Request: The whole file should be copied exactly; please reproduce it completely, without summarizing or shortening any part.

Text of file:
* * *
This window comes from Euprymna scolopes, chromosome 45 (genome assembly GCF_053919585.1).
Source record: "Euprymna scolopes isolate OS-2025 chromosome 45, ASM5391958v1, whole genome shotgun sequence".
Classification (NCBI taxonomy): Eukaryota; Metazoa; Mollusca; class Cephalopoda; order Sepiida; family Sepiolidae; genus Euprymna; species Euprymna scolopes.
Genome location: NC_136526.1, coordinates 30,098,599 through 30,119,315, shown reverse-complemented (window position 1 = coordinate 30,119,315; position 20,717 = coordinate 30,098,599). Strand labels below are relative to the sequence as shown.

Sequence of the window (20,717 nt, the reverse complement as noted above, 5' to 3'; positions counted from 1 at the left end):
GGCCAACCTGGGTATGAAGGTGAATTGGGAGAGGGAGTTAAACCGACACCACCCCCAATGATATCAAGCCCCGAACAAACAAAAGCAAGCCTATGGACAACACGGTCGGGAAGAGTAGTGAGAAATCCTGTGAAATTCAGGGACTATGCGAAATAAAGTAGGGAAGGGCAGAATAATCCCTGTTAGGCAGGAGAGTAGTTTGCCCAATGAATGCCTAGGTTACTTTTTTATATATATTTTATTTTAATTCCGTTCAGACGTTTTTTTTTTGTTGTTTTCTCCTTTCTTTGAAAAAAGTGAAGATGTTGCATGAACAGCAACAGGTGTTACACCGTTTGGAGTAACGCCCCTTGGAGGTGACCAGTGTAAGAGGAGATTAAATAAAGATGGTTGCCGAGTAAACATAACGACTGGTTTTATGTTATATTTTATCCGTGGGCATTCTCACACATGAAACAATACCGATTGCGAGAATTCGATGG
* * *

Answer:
This window comes from Euprymna scolopes, chromosome 45 (genome assembly GCF_053919585.1).
Source record: "Euprymna scolopes isolate OS-2025 chromosome 45, ASM5391958v1, whole genome shotgun sequence".
Classification (NCBI taxonomy): Eukaryota; Metazoa; Mollusca; class Cephalopoda; order Sepiida; family Sepiolidae; genus Euprymna; species Euprymna scolopes.
Genome location: NC_136526.1, coordinates 30,098,599 through 30,119,315, shown reverse-complemented (window position 1 = coordinate 30,119,315; position 20,717 = coordinate 30,098,599). Strand labels below are relative to the sequence as shown.

Sequence of the window (20,717 nt, the reverse complement as noted above, 5' to 3'; positions counted from 1 at the left end):
GGCCAACCTGGGTATGAAGGTGAATTGGGAGAGGGAGTTAAACCGACACCACCCCCAATGATATCAAGCCCCGAACAAACAAAAGCAAGCCTATGGACAACACGGTCGGGAAGAGTAGTGAGAAATCCTGTGAAATTCAGGGACTATGCGAAATAAAGTAGGGAAGGGCAGAATAATCCCTGTTAGGCAGGAGAGTAGTTTGCCCAATGAATGCCTAGGTTACTTTTTTATATATATTTTATTTTAATTCCGTTCAGACGTTTTTTTTTTGTTGTTTTCTCCTTTCTTTGAAAAAAGTGAAGATGTTGCATGAACAGCAACAGGTGTTACACCGTTTGGAGTAACGCCCCTTGGAGGTGACCAGTGTAAGAGGAGATTAAATAAAGATGGTTGCCGAGTAAACATAACGACTGGTTTTATGTTATATTTTATCCGTGGGCATTCTCACACATGAAACAATACCGATTGCGAGAATTCGATGG